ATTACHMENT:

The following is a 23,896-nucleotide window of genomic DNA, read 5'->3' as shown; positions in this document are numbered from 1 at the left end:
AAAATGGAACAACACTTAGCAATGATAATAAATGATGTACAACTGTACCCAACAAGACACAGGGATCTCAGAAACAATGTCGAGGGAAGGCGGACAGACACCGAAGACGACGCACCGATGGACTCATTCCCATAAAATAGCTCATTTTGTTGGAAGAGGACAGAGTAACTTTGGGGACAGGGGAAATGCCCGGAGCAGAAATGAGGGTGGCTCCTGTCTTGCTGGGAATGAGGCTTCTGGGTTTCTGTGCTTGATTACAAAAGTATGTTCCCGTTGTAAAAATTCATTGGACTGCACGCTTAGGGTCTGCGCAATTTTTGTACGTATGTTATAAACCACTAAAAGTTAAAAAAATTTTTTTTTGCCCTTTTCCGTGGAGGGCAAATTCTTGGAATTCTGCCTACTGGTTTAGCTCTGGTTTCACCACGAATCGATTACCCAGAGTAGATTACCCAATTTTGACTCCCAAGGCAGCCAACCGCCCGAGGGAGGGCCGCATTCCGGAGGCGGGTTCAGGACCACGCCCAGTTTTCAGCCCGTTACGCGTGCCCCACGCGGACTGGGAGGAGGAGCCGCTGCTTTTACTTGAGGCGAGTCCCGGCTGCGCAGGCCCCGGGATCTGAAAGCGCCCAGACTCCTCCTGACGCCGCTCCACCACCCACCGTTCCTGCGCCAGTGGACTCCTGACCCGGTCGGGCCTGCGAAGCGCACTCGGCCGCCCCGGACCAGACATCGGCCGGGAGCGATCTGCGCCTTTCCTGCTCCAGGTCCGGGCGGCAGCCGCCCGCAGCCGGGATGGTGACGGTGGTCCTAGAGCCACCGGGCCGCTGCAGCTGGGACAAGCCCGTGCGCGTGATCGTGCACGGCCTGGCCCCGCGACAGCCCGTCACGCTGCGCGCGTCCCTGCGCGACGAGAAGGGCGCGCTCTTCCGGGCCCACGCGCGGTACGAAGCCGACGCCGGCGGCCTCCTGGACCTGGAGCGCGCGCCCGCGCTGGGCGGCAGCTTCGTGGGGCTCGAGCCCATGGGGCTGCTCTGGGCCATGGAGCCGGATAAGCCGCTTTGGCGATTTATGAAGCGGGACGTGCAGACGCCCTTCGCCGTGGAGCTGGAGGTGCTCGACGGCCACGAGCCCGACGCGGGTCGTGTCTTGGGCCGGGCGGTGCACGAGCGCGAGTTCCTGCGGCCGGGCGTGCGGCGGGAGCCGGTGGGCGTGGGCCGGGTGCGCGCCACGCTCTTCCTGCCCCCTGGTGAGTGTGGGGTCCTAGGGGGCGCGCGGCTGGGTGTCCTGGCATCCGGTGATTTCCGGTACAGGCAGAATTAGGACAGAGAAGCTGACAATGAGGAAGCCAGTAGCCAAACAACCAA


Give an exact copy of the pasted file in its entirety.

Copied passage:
The following is a 23,896-nucleotide window of genomic DNA, read 5'->3' as shown; positions in this document are numbered from 1 at the left end:
AAAATGGAACAACACTTAGCAATGATAATAAATGATGTACAACTGTACCCAACAAGACACAGGGATCTCAGAAACAATGTCGAGGGAAGGCGGACAGACACCGAAGACGACGCACCGATGGACTCATTCCCATAAAATAGCTCATTTTGTTGGAAGAGGACAGAGTAACTTTGGGGACAGGGGAAATGCCCGGAGCAGAAATGAGGGTGGCTCCTGTCTTGCTGGGAATGAGGCTTCTGGGTTTCTGTGCTTGATTACAAAAGTATGTTCCCGTTGTAAAAATTCATTGGACTGCACGCTTAGGGTCTGCGCAATTTTTGTACGTATGTTATAAACCACTAAAAGTTAAAAAAATTTTTTTTTGCCCTTTTCCGTGGAGGGCAAATTCTTGGAATTCTGCCTACTGGTTTAGCTCTGGTTTCACCACGAATCGATTACCCAGAGTAGATTACCCAATTTTGACTCCCAAGGCAGCCAACCGCCCGAGGGAGGGCCGCATTCCGGAGGCGGGTTCAGGACCACGCCCAGTTTTCAGCCCGTTACGCGTGCCCCACGCGGACTGGGAGGAGGAGCCGCTGCTTTTACTTGAGGCGAGTCCCGGCTGCGCAGGCCCCGGGATCTGAAAGCGCCCAGACTCCTCCTGACGCCGCTCCACCACCCACCGTTCCTGCGCCAGTGGACTCCTGACCCGGTCGGGCCTGCGAAGCGCACTCGGCCGCCCCGGACCAGACATCGGCCGGGAGCGATCTGCGCCTTTCCTGCTCCAGGTCCGGGCGGCAGCCGCCCGCAGCCGGGATGGTGACGGTGGTCCTAGAGCCACCGGGCCGCTGCAGCTGGGACAAGCCCGTGCGCGTGATCGTGCACGGCCTGGCCCCGCGACAGCCCGTCACGCTGCGCGCGTCCCTGCGCGACGAGAAGGGCGCGCTCTTCCGGGCCCACGCGCGGTACGAAGCCGACGCCGGCGGCCTCCTGGACCTGGAGCGCGCGCCCGCGCTGGGCGGCAGCTTCGTGGGGCTCGAGCCCATGGGGCTGCTCTGGGCCATGGAGCCGGATAAGCCGCTTTGGCGATTTATGAAGCGGGACGTGCAGACGCCCTTCGCCGTGGAGCTGGAGGTGCTCGACGGCCACGAGCCCGACGCGGGTCGTGTCTTGGGCCGGGCGGTGCACGAGCGCGAGTTCCTGCGGCCGGGCGTGCGGCGGGAGCCGGTGGGCGTGGGCCGGGTGCGCGCCACGCTCTTCCTGCCCCCTGGTGAGTGTGGGGTCCTAGGGGGCGCGCGGCTGGGTGTCCTGGCATCCGGTGATTTCCGGTACAGGCAGAATTAGGACAGAGAAGCTGACAATGAGGAAGCCAGTAGCCAAACAACCAA